Because when you're in need, you want to go to, , the place that has the best reputation. For outcomes, right. So if I were trying to compete with each of these. You'd have to think through the different models. I think clearly that the. Health systems that have figured out how to be payer and provider.
Are going to do better than others. Those that have figured out a way to take on risk, understand their costs. And I think that's the foundational item. They have to know the cost of delivering care. If you know the cost of delivering care, there's a lot you can do to be more effective and understand the levers for the cost of delivering care.
There are so many health systems that if you went in and said, what is the cost of this? Or that, or whatever procedure. They would not know. What the costs are now they're generating a bill and an invoice for it, but they would not know their costs. And , that's a losing proposition. Long-term so.
I would say, you have to know your costs. You have to figure out a way to get a population that is committed to you on an ongoing basis. That's delivering to you a revenue stream, that revenue stream and that. Managed care population that you were overseeing is going to give you the ability to experiment with tools.
That are going to be critical. , down the road, right? It's going to be critical to drive down your cost of delivering Medicaid and Medicare. And so that's going to be very important for you. To have that foundation of, even if it's a 500,000. Patients or 200,000 patients or a million patients. , that you have a benefit of delivering care more efficiently, more effectively.
And you can create those models within your health system. And then as the government models change, you can adapt because you're going to have those skills. You're going to have built those things out. If you don't have those skills and things change. That's when it becomes really hard. When you have to change on a dime.
That becomes very hard. So you're going to want to build out these capabilities. And This new muscle, if you will, for your health system. And so the other revenue streams, you're going to compete by going directly. , at them by picking up some of those patients and creating your own population that is.
Relying on you to deliver health for them. And you're taking risk on that. , those who have a steady income stream. ,
Those that have other revenue streams that can benefit from customer pool through, , we are looking at as health systems. We are looking at other revenue streams. I just don't think we're looking at it correctly. We're standing up services that other health systems will purchase. Right? So we're standing up service organizations, we're standing up.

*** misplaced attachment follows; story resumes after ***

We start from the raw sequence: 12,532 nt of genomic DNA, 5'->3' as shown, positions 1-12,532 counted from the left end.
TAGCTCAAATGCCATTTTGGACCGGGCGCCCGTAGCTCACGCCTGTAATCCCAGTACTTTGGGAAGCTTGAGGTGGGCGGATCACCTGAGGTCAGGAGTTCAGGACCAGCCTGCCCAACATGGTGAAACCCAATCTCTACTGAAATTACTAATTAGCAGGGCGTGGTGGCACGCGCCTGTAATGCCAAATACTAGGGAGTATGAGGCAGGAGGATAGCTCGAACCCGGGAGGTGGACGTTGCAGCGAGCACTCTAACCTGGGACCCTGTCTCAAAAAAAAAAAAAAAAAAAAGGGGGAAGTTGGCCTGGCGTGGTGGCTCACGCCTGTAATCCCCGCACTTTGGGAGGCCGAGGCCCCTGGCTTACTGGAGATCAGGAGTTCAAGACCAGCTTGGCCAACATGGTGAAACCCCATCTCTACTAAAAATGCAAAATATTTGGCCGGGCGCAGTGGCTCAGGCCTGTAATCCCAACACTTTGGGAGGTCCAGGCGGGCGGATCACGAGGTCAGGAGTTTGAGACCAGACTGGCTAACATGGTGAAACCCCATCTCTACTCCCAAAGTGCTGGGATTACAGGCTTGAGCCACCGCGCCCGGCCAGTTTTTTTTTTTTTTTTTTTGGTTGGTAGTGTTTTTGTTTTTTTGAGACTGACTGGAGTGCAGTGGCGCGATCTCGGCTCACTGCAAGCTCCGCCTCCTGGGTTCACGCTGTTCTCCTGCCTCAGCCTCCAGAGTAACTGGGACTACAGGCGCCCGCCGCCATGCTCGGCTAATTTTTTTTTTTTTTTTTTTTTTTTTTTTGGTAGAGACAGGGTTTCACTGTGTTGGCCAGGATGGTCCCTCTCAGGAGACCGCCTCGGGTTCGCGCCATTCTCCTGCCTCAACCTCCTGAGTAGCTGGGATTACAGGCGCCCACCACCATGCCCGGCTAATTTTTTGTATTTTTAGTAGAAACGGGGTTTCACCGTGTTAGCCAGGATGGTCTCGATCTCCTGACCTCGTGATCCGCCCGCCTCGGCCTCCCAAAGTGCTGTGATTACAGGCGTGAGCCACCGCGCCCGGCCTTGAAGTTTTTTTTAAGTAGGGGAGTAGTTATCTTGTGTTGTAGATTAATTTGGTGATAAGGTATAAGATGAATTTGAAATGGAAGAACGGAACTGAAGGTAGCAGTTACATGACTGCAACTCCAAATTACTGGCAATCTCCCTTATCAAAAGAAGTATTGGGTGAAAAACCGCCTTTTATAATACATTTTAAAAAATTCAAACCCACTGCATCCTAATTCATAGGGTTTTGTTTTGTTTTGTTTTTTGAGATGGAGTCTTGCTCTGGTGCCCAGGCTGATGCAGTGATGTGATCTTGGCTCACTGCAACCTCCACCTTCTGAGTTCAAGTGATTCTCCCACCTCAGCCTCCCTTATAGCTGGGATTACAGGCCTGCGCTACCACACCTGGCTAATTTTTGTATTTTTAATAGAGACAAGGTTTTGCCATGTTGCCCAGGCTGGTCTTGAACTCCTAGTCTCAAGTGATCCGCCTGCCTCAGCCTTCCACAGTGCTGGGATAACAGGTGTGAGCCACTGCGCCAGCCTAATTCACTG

, revenue cycle companies were standing up, , various, , investments into health technology, hoping that other health systems will purchase those. And we'll get the big payout on the other end. , to be honest, I don't think we're that good at venture capital. , I think we're going to have a win every now and then, but, , for the most part, we're just not that good at it.
And so, I don't know, maybe we could get better at it, but I think that's a skill in and of itself. , I think if you're looking at other revenue streams, you've got to look at the customer at the end of the day. , it's the health system that develops , a strong, sticky relationship with the customer. When I have health needs, I go to this healthcare provider. That's going to be.
A winning. , play over time. And then finally those that have a brand can charge a premium I'd work on your brand and your brand is based on a lot of different things. It is based on marketing. It is. Us news and world report. Rankings and those kinds of things. , you know, there's, there's just a whole host of rankings out there that can improve your overall brand, but understand that brand is in the perception.
That the public has of your house or something. So you're going to want to improve outcomes and whatnot, but you're going to want to get that message out there. At the end of the day, when somebody says, Hey, I have a cardiac issue. , I could either go to that brand or I can stay local. They have to feel good enough about the local brand to stay local. And so we should always be working on our brand, highlighting our brand and making it.
More, , I don't know, polished as we move along.
So, those are just some of the things
I know this is kind of scattered. But I think if you look at your markets, who are the disruptors in your markets, is it those that have a model for care that's has low costs. They have other revenue streams that they're benefiting from their customers. They have a steady income stream. , to support more efficient care delivery or they have a brand, or do those exist in your market? Are there others in your market?
And then develop the plans that you believe are going to be able to compete. I believe brand is going to be key. Moving forward. You just have to continue to work on your brand. And make sure that you are considered a high quality. Place of care. I believe you're going to have to build a, , at-risk population that you are managing their health. Long-term.
Give you the ability to build out tools. , I believe you're going to have to look at other revenue streams, whatever those might be. And those could be health streams. I'm not really sure at this point, but, and it might depend on your market where those other revenue streams come from. And then you're going to have to figure out a way to Perry, the efficiency and the access benefits that some of these new care models have, , be thinking about taking those populations that you may not have served that well and rethinking.
The overall experience, think about , the diabetes patients, the oncology patients and the others. Those are just some of the things that are top of mind for me, that's all for today. If you know someone that might benefit from our channel, please forward them a note they can describe on our website this week health.com or wherever you listen to podcasts.